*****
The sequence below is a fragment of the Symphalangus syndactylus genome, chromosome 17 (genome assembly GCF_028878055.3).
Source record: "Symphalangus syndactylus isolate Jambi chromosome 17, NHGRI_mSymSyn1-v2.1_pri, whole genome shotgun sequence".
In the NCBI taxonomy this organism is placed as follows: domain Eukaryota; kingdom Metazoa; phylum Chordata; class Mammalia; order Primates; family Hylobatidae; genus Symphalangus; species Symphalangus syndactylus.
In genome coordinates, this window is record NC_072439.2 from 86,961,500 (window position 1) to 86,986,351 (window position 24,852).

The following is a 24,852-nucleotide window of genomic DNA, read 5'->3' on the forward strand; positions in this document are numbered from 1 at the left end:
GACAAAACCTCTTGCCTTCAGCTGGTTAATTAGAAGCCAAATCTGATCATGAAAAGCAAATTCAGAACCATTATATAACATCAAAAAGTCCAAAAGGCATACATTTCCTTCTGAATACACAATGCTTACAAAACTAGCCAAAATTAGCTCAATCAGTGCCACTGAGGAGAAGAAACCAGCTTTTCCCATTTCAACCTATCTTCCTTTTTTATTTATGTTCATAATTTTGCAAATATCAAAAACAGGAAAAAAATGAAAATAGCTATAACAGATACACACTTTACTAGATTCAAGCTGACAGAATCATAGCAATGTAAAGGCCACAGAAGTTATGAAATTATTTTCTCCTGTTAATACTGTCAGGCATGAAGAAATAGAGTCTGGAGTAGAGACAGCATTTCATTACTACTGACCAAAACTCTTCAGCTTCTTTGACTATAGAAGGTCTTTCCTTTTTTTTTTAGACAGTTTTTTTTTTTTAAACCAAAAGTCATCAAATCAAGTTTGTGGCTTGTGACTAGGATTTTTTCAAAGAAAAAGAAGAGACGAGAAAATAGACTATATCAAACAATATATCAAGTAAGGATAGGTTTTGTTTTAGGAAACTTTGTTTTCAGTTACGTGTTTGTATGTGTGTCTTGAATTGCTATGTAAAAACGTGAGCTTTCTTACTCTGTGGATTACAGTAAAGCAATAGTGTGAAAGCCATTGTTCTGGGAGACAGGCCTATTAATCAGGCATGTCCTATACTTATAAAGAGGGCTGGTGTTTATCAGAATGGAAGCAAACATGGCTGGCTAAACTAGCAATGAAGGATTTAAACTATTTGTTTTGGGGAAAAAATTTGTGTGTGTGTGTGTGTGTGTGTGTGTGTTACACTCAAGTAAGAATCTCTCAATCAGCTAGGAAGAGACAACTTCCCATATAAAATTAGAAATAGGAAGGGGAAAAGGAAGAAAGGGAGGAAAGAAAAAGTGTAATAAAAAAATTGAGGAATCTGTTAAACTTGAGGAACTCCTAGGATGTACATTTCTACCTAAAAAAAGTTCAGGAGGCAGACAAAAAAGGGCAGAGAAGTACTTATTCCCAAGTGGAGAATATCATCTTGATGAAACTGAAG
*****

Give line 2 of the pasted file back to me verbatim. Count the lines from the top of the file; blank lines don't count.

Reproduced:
Source record: "Symphalangus syndactylus isolate Jambi chromosome 17, NHGRI_mSymSyn1-v2.1_pri, whole genome shotgun sequence".